Volunteers

iVillage Member
Registered: 02-20-2007
Volunteers
25
Mon, 03-30-2009 - 11:57pm
I joined a neighborhood mom's group. They coordinate all types of activities for families in the community. Including things like fundraisers, bake sales, potlucks, playgroups, and also fun things for the kids like pictures with santa, the easter bunny, etc. Most are women who do not work outside the home. Some work part time. One of them recently went back to work in a hospital, about 32 hours per week. So she quit doing the volunteer activities but wanted her child to still participate in a few things here & there; one of the moms made a resentful comment about how she wasn't "pulling her weight" and "we work hard to do these things and others (i.e. the working moms) don't pitch in". And now she is worried they might take their negative attitude out on her child as well, so she is withdrawing him from the activities. Is it okay to tell a parent that if they weren't part of the volunteer effort, that their child is no longer welcome to participate? Should one do volunteer work but resent those who don't or can't volunteer, for whatever reason?
iVillage Member
Registered: 06-27-1998
Tue, 03-31-2009 - 1:34pm

I don't understand your confusion on my question, it seemed to be a pretty typical question in reading the other responses as well, so many of us drew the same conclusion based on the op.

PumpkinAngel

iVillage Member
Registered: 02-20-2007
Tue, 03-31-2009 - 4:46pm

They don't have a specific rule excluding those who don't volunteer. Its just that some have an attitude that they've worked hard and others who didn't work, are reaping the benefits.

iVillage Member
Registered: 02-22-2007
Tue, 03-31-2009 - 4:49pm
Are there opportunities to volunteer behind the scenes, or stuff one could do at home?

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Why hide your light under a bushel of bears, I ask you?

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Why hide your light under a bushel of bears, I ask you?
iVillage Member
Registered: 03-27-2003
Tue, 03-31-2009 - 4:57pm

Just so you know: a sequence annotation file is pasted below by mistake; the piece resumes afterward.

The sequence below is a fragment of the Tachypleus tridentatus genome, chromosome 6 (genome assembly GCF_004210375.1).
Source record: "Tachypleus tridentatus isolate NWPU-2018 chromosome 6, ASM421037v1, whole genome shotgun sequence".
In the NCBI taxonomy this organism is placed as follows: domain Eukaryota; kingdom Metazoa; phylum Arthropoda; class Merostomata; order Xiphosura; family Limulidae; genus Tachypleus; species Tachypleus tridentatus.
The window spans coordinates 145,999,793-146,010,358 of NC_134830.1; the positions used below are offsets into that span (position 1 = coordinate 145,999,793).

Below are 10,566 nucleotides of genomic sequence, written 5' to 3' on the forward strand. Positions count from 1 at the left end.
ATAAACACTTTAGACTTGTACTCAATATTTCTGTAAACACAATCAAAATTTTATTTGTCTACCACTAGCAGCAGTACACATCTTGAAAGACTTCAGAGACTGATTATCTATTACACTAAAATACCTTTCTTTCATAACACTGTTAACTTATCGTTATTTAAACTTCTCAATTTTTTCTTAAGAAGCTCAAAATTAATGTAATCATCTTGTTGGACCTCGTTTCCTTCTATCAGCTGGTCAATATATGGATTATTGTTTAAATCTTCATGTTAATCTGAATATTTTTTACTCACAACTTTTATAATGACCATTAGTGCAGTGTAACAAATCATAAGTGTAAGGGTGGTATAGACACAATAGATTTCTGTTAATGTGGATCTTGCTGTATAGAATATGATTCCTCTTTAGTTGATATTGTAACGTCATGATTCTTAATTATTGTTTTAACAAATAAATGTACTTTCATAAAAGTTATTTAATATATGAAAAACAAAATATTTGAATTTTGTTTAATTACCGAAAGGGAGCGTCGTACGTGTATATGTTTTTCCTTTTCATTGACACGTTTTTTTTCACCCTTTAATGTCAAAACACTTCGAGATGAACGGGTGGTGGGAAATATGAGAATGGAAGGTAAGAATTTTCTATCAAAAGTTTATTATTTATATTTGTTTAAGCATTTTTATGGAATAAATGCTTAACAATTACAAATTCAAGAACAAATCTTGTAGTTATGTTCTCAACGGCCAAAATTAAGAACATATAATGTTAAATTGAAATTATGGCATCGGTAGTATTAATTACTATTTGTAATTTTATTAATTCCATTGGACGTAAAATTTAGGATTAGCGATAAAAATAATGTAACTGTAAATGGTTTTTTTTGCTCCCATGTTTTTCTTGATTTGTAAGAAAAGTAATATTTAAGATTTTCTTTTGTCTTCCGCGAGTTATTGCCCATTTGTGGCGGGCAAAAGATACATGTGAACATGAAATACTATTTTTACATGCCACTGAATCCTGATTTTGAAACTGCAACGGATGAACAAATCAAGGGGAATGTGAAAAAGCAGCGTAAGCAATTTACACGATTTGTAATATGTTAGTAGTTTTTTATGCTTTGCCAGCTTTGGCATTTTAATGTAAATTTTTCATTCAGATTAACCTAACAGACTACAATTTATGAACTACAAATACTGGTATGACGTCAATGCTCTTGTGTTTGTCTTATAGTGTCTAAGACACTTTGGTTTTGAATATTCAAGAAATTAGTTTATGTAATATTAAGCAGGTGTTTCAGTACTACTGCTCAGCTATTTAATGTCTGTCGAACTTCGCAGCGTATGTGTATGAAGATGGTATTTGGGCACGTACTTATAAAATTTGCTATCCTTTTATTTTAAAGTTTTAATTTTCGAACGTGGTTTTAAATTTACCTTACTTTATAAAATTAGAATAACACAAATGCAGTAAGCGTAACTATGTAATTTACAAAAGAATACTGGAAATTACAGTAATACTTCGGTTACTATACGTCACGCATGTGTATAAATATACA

I think it's time they took a good, long look at what "volunteer" means vs. "co-op". They are calling themselves "volunteer organization" but they are behaving like a co-op, which is causing hurt feelings and misunderstanding. I've belonged to many co-ops throughout my life and they work wonderfully BECAUSE everybody knows the rules going in. The rules are: if you want to recieve the benefits, you must spend some time doing the work. When that expectation, a co-op expectation, is out on the table, everybody feels better and there is no misunderstanding.


iVillage Member
Registered: 06-27-1998
Tue, 03-31-2009 - 5:27pm

That's life.

PumpkinAngel

iVillage Member
Registered: 02-07-2009
Tue, 03-31-2009 - 5:41pm
ITA
iVillage Member
Registered: 04-22-2005
Tue, 03-31-2009 - 8:10pm
I totally agree with everything you said. Your potluck analogy also reminds me of something. In grad school, they often held potluck events, and the student advisor would post a sign-up sheet with slots for things like main dish, side dish, salad, bread & spread, beverages, paper plates/cups/napkins, etc. There were also a few slots available for people to sign up to simply contribute $5-10 (for anything that might still be needed). I think it was a really great system. Everyone knew it was potluck, but it didn't exclude people who simply didn't have the time to go shopping or prepare something.
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iVillage Member
Registered: 05-27-1998
Wed, 04-01-2009 - 6:40pm
If this is the case, then they are serving themselves and not the community. Or perhaps they have some fantasy about serving the "deserving poor" rather than the people in their community, who for whatever reason, are not "deserving" in their eyes.
iVillage Member
Registered: 08-25-2008
Wed, 04-01-2009 - 7:31pm

This is what happened to us with Girl Scouts.

iVillage Member
Registered: 05-02-2006
Thu, 04-02-2009 - 9:23am

IMO, when one chooses to volunteer, it should be because they really want to help out.

2010 Siggy